# Binomial Option on TH1::Divide Command

Hi–

Explanation:
I am dividing two different distributions, and one of them is a subset of the other (numerator is subset of denominator). These are kinematic distributions (e.g. event count/cross section vs. jet Pt), and their shape is not necessarily Gaussian. The y-axis is not necessarily integral-valued either. This ratio resembles an “efficiency” quantity in the sense that the it is of the form “events that passed the cut/total number of events”. The errors of the numerator are obviously correlated to those of the denominator, so the correct error of the ratio may be done in terms of (1) error propagation or of (2) an estimation of the confidence interval of the ratio’s distribution. If you’re able to use distributions with an integral number of counts/events, then you can use the TEfficiency class, which has well defined options for how to handle the binomial proportion’s confidence interval. For fractional entries (e.g. TH1D), you cannot use TEfficiency due to the nature of the binomial distribution being integral-valued.

Question:
My question concerns working with it in terms of error propagation. If I am working with TH1D’s, and I use the TH1D::Divide command, I’ve been told to check the binomial option “B” to correctly propagate errors. I’ve looked in the TH1 code, and I don’t understand where this binomial error derivation comes from. The link listed to give further information is broken:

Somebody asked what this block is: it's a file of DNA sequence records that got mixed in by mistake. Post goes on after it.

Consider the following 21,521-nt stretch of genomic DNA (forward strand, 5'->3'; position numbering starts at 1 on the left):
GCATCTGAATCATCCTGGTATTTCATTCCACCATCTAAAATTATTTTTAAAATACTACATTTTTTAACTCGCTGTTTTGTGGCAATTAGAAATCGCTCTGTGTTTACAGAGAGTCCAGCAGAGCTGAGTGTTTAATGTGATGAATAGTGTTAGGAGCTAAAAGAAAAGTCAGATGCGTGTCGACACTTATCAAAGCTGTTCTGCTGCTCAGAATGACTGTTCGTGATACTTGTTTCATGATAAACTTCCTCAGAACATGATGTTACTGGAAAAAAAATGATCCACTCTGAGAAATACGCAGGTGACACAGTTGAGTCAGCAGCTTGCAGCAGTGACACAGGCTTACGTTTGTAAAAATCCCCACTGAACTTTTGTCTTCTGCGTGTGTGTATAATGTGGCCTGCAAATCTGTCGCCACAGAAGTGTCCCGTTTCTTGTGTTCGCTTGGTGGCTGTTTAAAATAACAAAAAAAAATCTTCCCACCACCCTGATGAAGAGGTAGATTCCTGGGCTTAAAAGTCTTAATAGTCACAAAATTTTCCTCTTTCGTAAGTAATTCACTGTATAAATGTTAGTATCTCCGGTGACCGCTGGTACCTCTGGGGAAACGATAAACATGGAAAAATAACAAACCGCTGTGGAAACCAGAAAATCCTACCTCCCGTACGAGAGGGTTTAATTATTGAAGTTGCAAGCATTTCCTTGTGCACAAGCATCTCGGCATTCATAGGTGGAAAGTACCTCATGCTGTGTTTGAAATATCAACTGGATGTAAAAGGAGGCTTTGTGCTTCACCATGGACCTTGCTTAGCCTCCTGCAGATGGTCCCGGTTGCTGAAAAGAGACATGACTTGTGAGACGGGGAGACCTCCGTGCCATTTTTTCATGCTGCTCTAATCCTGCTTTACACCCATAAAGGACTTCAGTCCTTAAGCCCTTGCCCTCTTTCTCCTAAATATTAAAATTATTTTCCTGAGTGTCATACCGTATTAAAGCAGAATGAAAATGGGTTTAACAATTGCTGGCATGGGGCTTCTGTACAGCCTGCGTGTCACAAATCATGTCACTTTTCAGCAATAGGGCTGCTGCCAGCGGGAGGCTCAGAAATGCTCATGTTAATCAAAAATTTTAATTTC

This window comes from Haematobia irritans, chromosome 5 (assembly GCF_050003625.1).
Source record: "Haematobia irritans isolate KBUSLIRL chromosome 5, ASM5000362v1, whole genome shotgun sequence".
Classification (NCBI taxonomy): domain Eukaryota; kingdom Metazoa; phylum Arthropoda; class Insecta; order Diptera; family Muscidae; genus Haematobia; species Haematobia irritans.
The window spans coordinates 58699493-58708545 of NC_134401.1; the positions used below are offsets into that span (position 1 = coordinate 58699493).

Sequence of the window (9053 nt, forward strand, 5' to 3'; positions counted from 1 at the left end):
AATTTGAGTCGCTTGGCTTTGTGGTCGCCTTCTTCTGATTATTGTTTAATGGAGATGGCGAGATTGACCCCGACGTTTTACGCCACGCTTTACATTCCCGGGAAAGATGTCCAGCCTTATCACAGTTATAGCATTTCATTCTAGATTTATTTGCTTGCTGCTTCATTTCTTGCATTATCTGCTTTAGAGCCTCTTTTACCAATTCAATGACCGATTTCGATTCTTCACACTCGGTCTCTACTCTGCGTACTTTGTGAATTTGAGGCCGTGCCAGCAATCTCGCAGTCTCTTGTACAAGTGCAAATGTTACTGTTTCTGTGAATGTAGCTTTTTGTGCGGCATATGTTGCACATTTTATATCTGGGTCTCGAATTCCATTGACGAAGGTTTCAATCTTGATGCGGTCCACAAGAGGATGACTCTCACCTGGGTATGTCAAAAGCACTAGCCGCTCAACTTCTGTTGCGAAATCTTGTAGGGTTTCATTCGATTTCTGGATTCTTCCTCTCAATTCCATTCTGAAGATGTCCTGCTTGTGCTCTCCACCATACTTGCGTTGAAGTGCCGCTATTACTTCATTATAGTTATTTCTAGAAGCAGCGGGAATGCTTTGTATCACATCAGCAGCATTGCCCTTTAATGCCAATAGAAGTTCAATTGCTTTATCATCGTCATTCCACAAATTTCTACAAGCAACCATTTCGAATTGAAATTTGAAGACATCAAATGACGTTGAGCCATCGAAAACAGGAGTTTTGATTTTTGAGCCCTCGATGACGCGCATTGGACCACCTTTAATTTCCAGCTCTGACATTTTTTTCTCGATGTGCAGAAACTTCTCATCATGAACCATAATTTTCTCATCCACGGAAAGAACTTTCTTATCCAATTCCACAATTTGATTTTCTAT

https://root.cern.ch/doc/master/TH1_8cxx_source.html#l02800
Could someone explain to me where this formula comes from? Is there an advantage of using this method as opposed to some of the others in TEfficiency?

Thanks,
Andrew

Hi,

TEfficiency with the kNormal stat error option implements exactly the same algorithm as TH1::Divide with the option “B”.
Both they works in case of integer content or weighted histograms.

The formula for weighted histogram is derived from the weighted maximum likelihood function. This is discussed in this post (this is the correct link, I will fix also in the TH1.cxx code)

Best Regards

Lorenzo

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